I wrote…


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As I sit down at my computer and open up new, blank, blog post– ready to let the floodgates open after enduring one of the straight up scariest weeks of my life, I’m overcome with feelings of anger and frustration followed by a strange sense of self-awareness and peace. I hesitate to call these feelings an epiphany of sorts, because I can’t help but feel like that sounds WAY too preachy and dramatic– but perhaps it is a small miracle when you’re suddenly able to grasp onto new life meaning and see the soft, glow of hope and light through the heavy darkness. I suddenly saw my life through a different lens. But before I jump right into what changed, allow me to give you some background about me before all of this…


“You’re only here for a short visit. Don’t hurry. Don’t worry. And be sure to smell the flowers along the way.” –Walter Hagen


Those who know me best would most likely describe me as strong, friendly, committed, and dependable–but they would also probably label me as high-strung, hardworking, slightly obsessive, with perfectionist tendencies– aka “Type A” to the max. Don’t get me wrong, none of these traits are necessarily a bad thing. In fact, this “Type A” personality trait has been one of my greatest assets and has helped me to achieve many things in my 26 years– but at the same time, it’s also been my biggest curse.


My strong will and disciplined nature have helped me to study for exams, write 40-page papers, graduate Summa Cum Laude, exercise every single day, and start a blog…but it’s also been the reason why I don’t sleep in (ever), why I feel waves of panic when I can’t workout, why I’ve missed endless get-togethers and happy hours with friends (and probably missed making a few new best friends in the process), and why I pushed my body closer and closer to death as I struggled with anorexia.While fighting every day to be the very best version of yourself isn’t necessarily always a bad thing, when you take this addiction to success to an extreme level–to the point where it begins to take over the quality of your life–that’s when it’s time to change the routine.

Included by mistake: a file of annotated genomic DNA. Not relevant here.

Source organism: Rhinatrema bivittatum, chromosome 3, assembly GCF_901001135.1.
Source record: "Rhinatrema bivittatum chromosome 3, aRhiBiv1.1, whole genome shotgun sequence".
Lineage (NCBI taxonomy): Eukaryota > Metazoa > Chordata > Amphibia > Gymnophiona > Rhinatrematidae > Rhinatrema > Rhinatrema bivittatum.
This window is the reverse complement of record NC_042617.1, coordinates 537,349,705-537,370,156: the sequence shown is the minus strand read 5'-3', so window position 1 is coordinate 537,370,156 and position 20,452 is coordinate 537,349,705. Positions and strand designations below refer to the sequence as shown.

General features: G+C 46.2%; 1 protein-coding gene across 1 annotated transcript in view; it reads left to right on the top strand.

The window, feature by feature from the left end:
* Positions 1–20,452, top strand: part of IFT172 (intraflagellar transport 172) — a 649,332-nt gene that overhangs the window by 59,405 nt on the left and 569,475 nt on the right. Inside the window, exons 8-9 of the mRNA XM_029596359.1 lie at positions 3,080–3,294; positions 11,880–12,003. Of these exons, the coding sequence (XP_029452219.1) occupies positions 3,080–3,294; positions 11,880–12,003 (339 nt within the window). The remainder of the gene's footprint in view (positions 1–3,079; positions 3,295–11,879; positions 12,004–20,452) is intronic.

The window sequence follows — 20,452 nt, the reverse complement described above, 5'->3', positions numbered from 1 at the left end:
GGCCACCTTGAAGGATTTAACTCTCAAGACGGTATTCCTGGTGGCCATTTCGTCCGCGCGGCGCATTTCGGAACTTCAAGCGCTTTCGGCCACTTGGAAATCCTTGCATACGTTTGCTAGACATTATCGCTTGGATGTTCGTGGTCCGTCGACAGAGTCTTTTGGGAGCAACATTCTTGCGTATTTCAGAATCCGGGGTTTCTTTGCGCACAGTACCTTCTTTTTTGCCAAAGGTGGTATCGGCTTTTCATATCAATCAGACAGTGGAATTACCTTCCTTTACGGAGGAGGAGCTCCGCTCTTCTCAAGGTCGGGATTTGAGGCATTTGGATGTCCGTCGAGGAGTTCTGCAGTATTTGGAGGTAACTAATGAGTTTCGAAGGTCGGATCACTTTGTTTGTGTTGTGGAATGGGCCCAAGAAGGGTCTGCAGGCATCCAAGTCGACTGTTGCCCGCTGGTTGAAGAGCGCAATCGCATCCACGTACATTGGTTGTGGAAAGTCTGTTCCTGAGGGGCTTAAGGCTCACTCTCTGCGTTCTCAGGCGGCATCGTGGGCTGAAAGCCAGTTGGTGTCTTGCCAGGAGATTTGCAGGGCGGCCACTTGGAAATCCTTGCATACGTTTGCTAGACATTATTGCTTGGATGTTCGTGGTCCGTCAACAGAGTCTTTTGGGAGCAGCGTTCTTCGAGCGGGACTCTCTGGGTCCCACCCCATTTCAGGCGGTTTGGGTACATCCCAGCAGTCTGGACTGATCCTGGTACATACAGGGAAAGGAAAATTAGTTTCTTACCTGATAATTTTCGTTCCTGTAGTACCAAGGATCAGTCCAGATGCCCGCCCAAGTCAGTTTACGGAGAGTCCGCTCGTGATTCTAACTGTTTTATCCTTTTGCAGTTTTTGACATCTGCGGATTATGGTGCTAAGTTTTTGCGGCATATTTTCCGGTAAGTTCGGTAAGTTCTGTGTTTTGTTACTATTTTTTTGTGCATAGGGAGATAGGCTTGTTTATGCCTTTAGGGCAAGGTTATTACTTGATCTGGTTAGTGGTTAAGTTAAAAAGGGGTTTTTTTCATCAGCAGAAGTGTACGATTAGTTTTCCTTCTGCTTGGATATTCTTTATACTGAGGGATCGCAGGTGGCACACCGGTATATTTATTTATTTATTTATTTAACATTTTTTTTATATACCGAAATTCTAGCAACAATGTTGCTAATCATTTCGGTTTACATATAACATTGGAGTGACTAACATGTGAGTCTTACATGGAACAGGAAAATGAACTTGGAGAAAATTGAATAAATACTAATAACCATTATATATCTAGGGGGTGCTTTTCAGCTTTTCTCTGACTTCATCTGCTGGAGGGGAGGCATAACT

Because the top is never going to be good enough.

That’s the harsh truth.


There will always be one more step to take, one more pound to lose, one more mile to run, one more “A” to achieve, one more hour to work… it will never, ever end. You’ll end up working your behind off to find happiness… but you’ll find that most of the time this cycle will ultimately leave you feeling isolated and alone. To be honest, it’s pretty damn lonely worrying about “perfecting” yourself all the time, and quite frankly it also sounds pretty damn vain as I type these words on the screen in front of me– embarrassing even. And yet, time and time again when I start to feel that internal stress and pressure building and the unhappiness sinking in…I’ve begged myself the same question: “What for?” My answer? “Because I HAVE to.” I’ve never allowed myself to know anything otherwise. I’ve been doing this for years.


I’ve been telling myself I’ll be able to do  a.) b.)  c.) or d.) when I’m a.) thinner, b.) richer c.) prettier and d.) more successful (etc… etc… etc…) and I’m sure many of you reading this can relate. Excuse my being blunt, but that’s pretty damn messed up, isn’t it? Not to mention extremely unhealthy. If you feel the same sentiments as me, you know exactly what I mean. The sad reality is, we’ll never be any of these things.  We’ll never achieve “perfection.” That’s because nothing will ever be quite good enough in our eyes.


I wasn’t always like this, however. I went though a period during my recovery from an eating disorder when I slowly began to come to terms with the harsh truth that I was living my life all wrong– and it was a pretty startling realization at that. I mean, I was one of the lucky people who struggled with an eating disorder, went in and out of hospitals and treatment centers for months on end, and still managed to come out on the other side in one piece. Sure my family and doctors helped put me on the path I needed to get there, but that hardworking little fighter inside of me also had a hell of a lot to do with it. Just when my doctors, and closed friends, and loved ones started to doubt me, give up on me, and throw in the towel…that’s exactly when I started to recover for good. I guess you could say my “type A” personality came through for the better at this point in my life.